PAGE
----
Helton: 20 Out Of 20: Bernie Sanders’ potential comeback


Bernie Sanders speaks at Hancher Auditorium on Thursday, August 31, 2017. Sanders spoke at Hancher during a tour to promote his new book: Bernie Sanders Guide to Political Revolution. (Nick Rohlman/The Daily Iowan)

Elijah Helton, Columnist

Bernie would have won? The only way to find out is to run it again, and he will surely face a number of hurdles — new and old.

The clock had yet to strike midnight on Election Day, but the Bernie Bros were already whispering about 2020. The worst nightmare of progressive Democrats had all but clinched the presidency, and Secretary Hillary Clinton had let them down. “Hillary lost,” they’d say, “but Bernie would have won.”

This is 20 Out Of 20, a monthly column about potential candidates for the 2020 presidential election. In the first installment, we take a look at the runner-up of the 2016 Democratic primaries, Sen. Bernie Sanders, I-Vt.

Is He Going to Run?

Just like anyone who might seek the presidency in 2020, it’s way too early to say right now. There are some key factors that historically have shown a prospective candidate is planning a run for the White House.

The easiest way would just be to ask the senator himself. “I’m not ruling it out,” Sanders said in an interview on “Make It Plain” with Mark Thompson. But if that line creates any buzz among his fans, he immediately shot it down. “I just have not made any decisions. And I think it’s much too early,” he said.

But what else has Sanders done since the 2016 election? Well, he’s written the Bernie Sanders Guide to Political Revolution, an adaption of Our Revolution, which was released during his previous campaign. The book is aimed toward young adult readers who are among his enthusiastic supporters. In fact, Sanders visited the University of Iowa two days after the book was released, making a campaign-style speech at Hancher.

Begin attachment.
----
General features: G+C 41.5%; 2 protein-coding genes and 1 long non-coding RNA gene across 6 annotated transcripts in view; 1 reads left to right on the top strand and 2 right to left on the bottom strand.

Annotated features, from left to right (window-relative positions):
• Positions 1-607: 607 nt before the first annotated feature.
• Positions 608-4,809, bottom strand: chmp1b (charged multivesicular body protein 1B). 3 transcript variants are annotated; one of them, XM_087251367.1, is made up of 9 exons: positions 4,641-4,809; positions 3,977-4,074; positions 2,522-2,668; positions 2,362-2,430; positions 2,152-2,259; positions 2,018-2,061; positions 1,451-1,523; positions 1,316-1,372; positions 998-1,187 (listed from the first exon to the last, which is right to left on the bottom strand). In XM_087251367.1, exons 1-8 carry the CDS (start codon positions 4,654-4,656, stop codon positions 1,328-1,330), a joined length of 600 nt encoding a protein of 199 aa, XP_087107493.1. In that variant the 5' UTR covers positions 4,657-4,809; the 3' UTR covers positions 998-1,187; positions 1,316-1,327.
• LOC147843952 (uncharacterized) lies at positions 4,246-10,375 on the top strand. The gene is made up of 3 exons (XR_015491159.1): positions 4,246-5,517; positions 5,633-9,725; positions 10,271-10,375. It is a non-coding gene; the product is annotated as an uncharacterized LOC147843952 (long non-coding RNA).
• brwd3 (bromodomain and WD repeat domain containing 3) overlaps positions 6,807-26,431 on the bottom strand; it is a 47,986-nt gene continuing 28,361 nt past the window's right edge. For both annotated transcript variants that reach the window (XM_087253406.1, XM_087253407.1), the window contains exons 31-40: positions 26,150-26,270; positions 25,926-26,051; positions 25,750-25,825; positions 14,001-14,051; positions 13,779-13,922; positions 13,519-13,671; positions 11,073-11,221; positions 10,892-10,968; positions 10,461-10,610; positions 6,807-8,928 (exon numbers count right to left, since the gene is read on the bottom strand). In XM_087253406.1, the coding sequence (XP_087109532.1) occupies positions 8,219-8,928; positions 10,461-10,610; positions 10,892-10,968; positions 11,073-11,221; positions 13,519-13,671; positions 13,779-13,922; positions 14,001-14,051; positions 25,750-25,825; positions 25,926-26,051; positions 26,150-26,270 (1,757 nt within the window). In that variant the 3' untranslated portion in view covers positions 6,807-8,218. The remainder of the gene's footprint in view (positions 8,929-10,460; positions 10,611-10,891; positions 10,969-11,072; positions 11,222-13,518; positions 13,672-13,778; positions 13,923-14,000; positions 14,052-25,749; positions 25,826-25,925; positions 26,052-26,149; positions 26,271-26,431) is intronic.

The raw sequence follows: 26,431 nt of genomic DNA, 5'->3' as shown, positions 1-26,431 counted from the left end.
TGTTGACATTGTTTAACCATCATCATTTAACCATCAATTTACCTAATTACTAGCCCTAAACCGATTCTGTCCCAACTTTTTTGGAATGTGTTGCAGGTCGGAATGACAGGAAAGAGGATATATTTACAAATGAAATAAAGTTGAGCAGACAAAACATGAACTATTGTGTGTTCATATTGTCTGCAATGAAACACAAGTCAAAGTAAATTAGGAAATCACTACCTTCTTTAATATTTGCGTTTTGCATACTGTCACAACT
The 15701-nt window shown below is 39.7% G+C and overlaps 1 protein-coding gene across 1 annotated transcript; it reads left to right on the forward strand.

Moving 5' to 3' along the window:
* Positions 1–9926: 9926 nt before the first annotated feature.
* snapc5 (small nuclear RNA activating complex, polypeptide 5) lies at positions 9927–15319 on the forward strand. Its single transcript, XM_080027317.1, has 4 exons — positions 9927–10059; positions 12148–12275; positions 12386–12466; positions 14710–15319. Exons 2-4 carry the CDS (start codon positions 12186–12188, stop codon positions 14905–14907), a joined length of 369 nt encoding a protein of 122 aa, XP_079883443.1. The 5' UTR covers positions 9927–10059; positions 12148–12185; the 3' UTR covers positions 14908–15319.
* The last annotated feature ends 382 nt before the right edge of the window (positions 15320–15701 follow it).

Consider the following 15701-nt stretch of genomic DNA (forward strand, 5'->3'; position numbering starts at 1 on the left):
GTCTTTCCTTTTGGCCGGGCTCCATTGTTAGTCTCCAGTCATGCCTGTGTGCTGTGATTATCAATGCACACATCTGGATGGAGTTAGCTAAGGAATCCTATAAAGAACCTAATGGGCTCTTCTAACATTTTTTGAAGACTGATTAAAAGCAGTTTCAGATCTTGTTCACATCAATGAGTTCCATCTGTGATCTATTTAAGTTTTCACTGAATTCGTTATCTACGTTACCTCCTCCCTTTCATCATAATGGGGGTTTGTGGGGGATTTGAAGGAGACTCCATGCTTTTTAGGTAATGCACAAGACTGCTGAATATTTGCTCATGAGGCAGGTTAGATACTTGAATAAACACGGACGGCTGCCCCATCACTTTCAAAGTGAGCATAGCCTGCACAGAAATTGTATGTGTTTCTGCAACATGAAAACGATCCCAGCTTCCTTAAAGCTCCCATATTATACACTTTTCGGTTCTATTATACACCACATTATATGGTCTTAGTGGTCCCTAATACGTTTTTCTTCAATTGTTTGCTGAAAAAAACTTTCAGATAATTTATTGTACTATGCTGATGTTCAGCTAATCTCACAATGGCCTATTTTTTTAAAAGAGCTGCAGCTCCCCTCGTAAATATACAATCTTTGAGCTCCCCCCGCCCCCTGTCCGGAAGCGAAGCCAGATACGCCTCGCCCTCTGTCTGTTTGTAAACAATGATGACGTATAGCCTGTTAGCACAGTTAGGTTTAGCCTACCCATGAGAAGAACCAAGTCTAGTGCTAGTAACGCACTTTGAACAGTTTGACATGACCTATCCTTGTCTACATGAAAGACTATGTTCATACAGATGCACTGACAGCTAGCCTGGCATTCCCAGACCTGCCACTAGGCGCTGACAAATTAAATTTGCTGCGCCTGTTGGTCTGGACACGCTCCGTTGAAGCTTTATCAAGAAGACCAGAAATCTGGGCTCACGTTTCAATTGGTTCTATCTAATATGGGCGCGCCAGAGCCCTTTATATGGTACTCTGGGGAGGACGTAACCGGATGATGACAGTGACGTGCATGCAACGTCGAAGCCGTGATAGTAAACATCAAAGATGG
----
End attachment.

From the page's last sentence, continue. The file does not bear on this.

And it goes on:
Will He be Nominated?

If Sanders indeed declares as a candidate for the Democratic nomination, he has lots going for him. First of all, there’s the fact that the 2016 Democratic primary was at least in part rigged by the Hillary Clinton campaign. The “Bernie would have won” people would have all the reason in the world to vote for him again.

However, Sanders probably won’t have a monopoly on progressively minded Democrats as he did in 2016, and that could cost him. Left-wing members of the party such as Sen. Elizabeth Warren, D-Mass. (who will be covered in a later edition of 20 Out Of 20), will likely try to capture some of the momentum from 2016 Sanders campaign. This has the potential to strip away some of the universal support he has received from progressives.

Is He Going to Beat Donald Trump?

A 2020 presidential election between two old New Yorkers would finally decide a four-year-long debate on whether “Bernie would have won.” Sanders supporters have heralded him as the most popular politician in America for months. But if the 2016 race taught political commentators anything, it’s to not trust the poll numbers.

Two major challenges stand in the way of a Sanders victory in 2020. The first is an old attack from his last campaign: He’s really old. The senator will be 79 years old by the time he’s taking his hypothetical oath of office. However, supporters will have an easy retort: Trump is the oldest person to be sworn into the nation’s highest office.

The second hurdle will be universal for any Democratic challenger for the White House, incumbency. No matter how popular or unpopular an elected official is, the advantage goes to the person holding the office. But as with polling, perhaps the old logic of political strategy is out the window post-2016.

So is it possible for Sanders to win the presidency in 2020? Absolutely, but not without a vicious fight against Democrats and Republicans alike.

Source: ourrevolution.com

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